Sunday, 20 November 2011

Promoting a Band

TungXsten - in the finals of Battle of the Bands.
Of all the things that I've promoted in the past, all the websites, the blogs, the PPC campaigns, the video's, the's been an absolute privilege to help a dear friend promote his band known as TungXsten. When these guys got together and formed a band, they also created a brand. Recognizing that this is a brand like any other makes it easier to promote. All the regular rules on Internet Marketing apply.

It's been quite an experience working with TungXsten. Promoting a band really is something else. I think the modern equivalent of a demo tape these days is having a solid online presence. So it involves having a huge number of websites (and backlinks to those websites) working together to get your name and you sound out there.

So to cover a few basics, here are some great places to start: is a website dedicated to helping bands get their sound out there - they have access to mailing lists and heaps of other cool tools that will help budding musicians. Make use of those tools. When you build a mailing list, make sure you keep in regular touch with fans - let them know where they can find you or that you have an empty schedule next Saturday if they want to book you.

YouTube: A few years ago, nobody over the age of 20 knew the name Beiber. This kid had been winning over tens of thousands of young fans via YouTube and adults just didn't know him. He was a nobody in the mainstream industry, but a god to teenagers everywhere.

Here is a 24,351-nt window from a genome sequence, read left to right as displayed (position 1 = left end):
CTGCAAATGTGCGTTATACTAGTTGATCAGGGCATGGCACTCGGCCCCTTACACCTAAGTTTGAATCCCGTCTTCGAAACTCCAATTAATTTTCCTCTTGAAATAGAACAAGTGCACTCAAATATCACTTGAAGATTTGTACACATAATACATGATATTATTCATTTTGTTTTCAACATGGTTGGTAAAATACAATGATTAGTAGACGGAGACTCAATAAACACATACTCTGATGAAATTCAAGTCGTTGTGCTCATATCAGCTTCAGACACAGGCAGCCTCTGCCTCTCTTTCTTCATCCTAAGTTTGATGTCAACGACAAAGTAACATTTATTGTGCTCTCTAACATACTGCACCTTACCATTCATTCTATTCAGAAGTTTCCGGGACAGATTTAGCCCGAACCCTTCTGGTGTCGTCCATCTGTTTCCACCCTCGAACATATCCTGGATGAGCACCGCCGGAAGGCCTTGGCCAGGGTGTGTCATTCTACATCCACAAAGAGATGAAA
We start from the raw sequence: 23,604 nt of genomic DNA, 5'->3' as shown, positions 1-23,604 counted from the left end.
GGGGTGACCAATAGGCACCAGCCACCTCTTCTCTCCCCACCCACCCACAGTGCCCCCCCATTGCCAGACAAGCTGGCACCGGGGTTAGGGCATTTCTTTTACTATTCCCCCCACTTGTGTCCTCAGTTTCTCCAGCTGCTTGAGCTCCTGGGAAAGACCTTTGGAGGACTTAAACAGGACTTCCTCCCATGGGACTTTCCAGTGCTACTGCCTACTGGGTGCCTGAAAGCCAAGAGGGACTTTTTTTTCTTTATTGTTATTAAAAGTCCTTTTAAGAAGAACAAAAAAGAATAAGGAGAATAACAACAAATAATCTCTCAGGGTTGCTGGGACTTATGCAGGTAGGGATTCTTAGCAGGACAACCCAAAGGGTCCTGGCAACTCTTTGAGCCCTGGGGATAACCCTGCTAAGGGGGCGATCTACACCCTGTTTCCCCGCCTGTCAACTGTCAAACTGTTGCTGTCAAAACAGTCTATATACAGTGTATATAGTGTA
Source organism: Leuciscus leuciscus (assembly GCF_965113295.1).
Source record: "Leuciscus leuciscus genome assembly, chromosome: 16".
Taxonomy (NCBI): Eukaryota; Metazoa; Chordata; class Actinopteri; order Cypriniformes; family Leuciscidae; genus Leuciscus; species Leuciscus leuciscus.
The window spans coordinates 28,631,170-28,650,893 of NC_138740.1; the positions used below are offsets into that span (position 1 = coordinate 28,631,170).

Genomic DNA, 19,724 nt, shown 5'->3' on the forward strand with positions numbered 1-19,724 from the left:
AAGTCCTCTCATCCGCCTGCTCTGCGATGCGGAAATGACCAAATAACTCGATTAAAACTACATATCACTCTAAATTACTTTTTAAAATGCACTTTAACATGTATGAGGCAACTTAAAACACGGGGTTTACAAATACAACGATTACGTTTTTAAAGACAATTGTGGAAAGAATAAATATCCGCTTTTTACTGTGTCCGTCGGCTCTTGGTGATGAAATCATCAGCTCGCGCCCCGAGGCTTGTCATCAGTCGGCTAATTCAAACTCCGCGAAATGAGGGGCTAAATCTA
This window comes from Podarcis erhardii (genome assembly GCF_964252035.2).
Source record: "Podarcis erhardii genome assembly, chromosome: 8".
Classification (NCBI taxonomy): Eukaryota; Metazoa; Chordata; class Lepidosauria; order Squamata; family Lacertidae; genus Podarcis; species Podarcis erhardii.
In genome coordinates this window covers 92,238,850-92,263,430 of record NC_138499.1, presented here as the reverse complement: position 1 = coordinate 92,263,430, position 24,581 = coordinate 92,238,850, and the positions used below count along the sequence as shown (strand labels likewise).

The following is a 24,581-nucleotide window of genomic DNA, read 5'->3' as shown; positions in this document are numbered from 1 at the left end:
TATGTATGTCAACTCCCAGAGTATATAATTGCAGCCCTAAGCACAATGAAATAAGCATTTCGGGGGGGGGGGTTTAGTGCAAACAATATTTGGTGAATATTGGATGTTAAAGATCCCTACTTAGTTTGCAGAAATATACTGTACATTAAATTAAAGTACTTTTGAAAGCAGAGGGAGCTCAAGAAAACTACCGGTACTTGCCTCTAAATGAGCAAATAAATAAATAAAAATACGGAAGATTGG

The marketer in me would tell you to add as many tags as you can think of - as long as they are relevant. If you have a website, blog, a page at Reverbnation then make sure that you leave a link to it in the first sentence of your video's description. Don't forget about the option to make video replies. For example, if your band sounds like Kings of Leon, then upload your music video as a reply to one of their songs.

Some marketers will actually pay (per month!) to have their URL in the descriptions of high profile video's that see thousands of visits each day. You can ask friends & family to put your URL in their descriptions, even if it's down the bottom of the description; it will still count as a backlink and you just never know...

Facebook: Is not actually my strong point, but I've learned so much about my own fan Pages as I've been promoting the TungXsten fan Page. The trick is to think of your Fb Page as a secular website; that means regular content, music, video's and pictures, a landing page...and backlinks.

It took me a little longer than it should have done to realise that you should promote your Fb Page outside of Facebook (common sense really, we see the "Find us on Facebook" summons everywhere these days). That means that every web page you have access to, you need to link back to your Fb Page - your YouTube vid's, Twitter, mailing lists, etc. But this is something that you can also promote offline too; something that you can tell your workmates about, or mention between songs when your onstage.

Make regular status updates on Facebook. You don't have to bombard your followers but you do need to remind them that you're here, let them know when you've got a next gig or where they can find you how they can contact you.